George Barna, who directed the tracking study of religious beliefs and practices, noted that the relationship between people’s perception of their religious commitment and their reticence to make faith their top priority points to a significant disconnect.
“Spirituality is in vogue in our society today,” he commented. “It is popular to claim to be part of a ‘faith community’ or to have a spiritual commitment. But what do Americans mean when they claim to be ‘spiritual?’ The recent Grammy awards were perhaps indicative of this breakdown between self-perception and reality. The members of the group that won the award for best song thanked God for the victory then immediately followed with profanities that had to be bleeped from the broadcast. It seems as if God is in, but living for God is not. Many Americans are living a dual life – one filled with good feelings about God and faith, corroborated by some simple religious practices, and another in which they believe they are in control of their own destiny and operate apart from Him.”
Citing further evidence of this dualistic perspective, the author of more than three dozen books on faith and culture stated, “The survey also noted that among those who say their faith has ‘greatly transformed’ their life, just one out of four positioned their faith practices and pursuits as their highest life priority. It certainly seems that millions of Americans are fooling themselves into thinking that they have found the appropriate balance between God and lifestyle.”
The data in this report are based on interviews with 1003 adults from across the nation. These telephone surveys were conducted by The Barna Group, during January 2006, based upon a random sample of people 18 years of age and older living within the 48 continental states. The maximum margin of sampling error associated with the aggregate sample of adults is ±3.2 percentage points at the 95% confidence level. In the research, the distribution of survey respondents corresponded to the geographic dispersion of the U.S. population. Multiple callbacks were used to increase the probability of including a reliable distribution of qualified individuals.
“Born again Christians” are defined as people who said they have made a personal commitment to Jesus Christ that is still important in their life today and who also indicated they believe that when they die they will go to Heaven because they had confessed their sins and had accepted Jesus Christ as their savior. Respondents were not asked to describe themselves as “born again.”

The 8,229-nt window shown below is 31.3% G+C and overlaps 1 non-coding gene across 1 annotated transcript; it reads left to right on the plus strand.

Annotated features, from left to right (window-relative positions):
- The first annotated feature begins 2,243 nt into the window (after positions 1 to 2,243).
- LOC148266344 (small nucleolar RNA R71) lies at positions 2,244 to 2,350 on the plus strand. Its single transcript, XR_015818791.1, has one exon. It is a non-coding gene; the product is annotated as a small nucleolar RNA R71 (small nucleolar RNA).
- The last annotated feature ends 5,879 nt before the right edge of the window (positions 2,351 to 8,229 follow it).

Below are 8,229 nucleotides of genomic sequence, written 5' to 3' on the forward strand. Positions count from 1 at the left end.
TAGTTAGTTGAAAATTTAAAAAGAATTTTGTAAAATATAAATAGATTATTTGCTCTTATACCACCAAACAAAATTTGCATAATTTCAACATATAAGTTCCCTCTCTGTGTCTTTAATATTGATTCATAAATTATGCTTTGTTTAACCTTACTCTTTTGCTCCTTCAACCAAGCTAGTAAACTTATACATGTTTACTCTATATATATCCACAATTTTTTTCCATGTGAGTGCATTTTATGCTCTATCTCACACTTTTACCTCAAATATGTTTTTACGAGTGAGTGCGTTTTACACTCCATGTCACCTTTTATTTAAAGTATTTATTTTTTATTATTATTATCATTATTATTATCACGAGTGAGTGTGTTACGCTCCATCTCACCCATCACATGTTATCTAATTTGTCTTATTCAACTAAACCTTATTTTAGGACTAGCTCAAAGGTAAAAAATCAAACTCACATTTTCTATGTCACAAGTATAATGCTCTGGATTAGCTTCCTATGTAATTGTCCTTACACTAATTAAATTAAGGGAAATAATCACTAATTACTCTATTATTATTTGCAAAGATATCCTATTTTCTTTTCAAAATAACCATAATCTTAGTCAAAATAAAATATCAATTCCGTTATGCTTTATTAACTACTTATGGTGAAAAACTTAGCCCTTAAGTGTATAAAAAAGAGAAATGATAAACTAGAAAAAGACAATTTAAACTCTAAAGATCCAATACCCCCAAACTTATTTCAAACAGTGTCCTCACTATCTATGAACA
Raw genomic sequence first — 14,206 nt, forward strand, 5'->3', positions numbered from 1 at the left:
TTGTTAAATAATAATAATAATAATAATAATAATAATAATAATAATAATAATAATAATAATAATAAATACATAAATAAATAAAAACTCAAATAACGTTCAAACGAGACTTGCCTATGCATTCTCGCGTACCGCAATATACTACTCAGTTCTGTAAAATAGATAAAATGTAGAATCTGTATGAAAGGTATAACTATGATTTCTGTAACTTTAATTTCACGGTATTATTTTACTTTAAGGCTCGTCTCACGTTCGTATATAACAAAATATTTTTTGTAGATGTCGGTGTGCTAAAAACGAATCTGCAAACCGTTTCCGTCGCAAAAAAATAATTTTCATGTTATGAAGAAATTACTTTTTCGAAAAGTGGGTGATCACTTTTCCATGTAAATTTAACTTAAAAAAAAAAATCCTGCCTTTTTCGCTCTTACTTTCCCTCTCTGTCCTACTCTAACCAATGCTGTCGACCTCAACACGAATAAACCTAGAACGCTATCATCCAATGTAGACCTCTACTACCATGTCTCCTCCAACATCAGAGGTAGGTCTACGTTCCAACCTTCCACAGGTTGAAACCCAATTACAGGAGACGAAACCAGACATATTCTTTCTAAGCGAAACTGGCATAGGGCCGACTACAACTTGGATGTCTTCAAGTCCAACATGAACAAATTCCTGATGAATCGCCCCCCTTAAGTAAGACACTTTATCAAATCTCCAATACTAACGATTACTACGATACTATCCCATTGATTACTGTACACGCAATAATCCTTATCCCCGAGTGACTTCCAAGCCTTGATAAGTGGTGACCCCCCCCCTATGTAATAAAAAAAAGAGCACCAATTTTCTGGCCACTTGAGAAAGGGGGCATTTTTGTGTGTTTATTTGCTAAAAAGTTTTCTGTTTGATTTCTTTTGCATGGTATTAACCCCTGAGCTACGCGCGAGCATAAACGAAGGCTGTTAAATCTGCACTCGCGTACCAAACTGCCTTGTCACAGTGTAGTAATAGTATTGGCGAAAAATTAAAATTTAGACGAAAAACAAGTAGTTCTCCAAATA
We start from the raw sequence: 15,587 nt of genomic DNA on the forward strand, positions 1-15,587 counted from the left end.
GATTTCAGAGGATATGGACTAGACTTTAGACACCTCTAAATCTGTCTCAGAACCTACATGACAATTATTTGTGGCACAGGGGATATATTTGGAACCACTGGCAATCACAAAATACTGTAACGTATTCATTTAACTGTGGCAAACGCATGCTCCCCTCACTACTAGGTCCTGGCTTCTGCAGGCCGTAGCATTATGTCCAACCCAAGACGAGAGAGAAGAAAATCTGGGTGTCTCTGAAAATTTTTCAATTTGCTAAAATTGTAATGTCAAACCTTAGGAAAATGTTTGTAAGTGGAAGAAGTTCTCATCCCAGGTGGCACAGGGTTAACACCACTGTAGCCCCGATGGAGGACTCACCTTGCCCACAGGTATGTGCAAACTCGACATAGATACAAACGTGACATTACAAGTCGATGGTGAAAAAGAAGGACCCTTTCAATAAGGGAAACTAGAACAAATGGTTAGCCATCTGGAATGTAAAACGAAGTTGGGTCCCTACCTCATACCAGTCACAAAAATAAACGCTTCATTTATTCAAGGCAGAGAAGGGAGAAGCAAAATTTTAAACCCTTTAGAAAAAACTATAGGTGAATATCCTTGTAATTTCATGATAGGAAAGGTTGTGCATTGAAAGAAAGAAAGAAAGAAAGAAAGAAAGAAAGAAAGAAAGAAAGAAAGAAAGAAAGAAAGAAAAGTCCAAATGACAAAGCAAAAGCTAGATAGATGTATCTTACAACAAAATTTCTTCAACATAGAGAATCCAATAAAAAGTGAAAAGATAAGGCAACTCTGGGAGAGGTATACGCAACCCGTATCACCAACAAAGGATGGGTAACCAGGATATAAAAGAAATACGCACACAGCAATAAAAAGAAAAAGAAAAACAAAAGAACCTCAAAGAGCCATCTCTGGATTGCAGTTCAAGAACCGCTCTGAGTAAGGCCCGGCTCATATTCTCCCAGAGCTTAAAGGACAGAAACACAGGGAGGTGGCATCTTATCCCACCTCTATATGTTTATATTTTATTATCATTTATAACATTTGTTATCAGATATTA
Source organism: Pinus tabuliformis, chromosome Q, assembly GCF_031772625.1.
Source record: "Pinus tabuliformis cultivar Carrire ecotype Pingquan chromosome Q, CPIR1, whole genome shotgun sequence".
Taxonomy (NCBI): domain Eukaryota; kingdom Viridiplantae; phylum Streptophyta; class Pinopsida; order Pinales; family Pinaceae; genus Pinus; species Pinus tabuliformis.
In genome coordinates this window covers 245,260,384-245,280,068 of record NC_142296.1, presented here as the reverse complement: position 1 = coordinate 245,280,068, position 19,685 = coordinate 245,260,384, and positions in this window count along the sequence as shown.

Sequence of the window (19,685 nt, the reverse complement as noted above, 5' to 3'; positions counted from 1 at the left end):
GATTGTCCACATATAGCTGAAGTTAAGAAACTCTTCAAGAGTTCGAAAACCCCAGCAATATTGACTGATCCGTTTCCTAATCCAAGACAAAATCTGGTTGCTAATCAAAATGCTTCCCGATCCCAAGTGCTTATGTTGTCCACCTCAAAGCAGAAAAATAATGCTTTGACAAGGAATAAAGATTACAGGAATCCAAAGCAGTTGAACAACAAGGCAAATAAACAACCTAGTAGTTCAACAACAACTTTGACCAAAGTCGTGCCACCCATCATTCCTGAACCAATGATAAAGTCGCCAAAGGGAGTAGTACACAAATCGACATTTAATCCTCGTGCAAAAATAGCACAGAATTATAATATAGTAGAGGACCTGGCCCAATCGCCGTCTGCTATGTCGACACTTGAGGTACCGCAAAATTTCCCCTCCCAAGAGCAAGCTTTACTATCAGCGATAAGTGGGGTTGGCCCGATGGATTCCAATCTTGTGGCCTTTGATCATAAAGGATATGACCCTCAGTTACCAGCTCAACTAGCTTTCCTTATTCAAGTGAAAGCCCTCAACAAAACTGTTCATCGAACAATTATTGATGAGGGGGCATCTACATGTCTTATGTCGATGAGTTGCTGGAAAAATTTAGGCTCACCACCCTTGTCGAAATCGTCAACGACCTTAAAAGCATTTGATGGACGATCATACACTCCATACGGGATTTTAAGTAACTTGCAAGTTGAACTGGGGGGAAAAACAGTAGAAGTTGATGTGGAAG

“Evangelicals” are a subset of born again Christians in Barna surveys. In addition to meeting the born again criteria, evangelicals also meet seven other conditions. Those include saying their faith is very important in their life today; contending that they have a personal responsibility to share their religious beliefs about Christ with non-Christians; stating that Satan exists; maintaining that eternal salvation is possible only through grace, not works; asserting that Jesus Christ lived a sinless life on earth; saying that the Bible is totally accurate in all it teaches; and describing God as the all-knowing, all-powerful, perfect deity who created the universe and still rules it today. Further, respondents were not asked to describe themselves as “evangelical.” Being classified as “evangelical” is not dependent upon any church or denominational affiliation or involvement.
The Barna Research Group, Ltd. is an independent marketing research company located in southern California. Since 1984, it has been studying cultural trends related to values, beliefs, attitudes and behaviors. If you would like to receive regular e-mailings of a brief overview of each new bi-weekly update on the latest research findings from the Barna Research Group, you may subscribe to this free service at the Barna Research web site (www.barna.org).
© The Barna Group, Ltd, 2009.
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Since 1984, Barna Group has conducted more than two million interviews over the course of thousands of studies and has become a go-to source for insights about faith, culture, leadership, vocation and generations. Barna is a private, non-partisan, for-profit organization.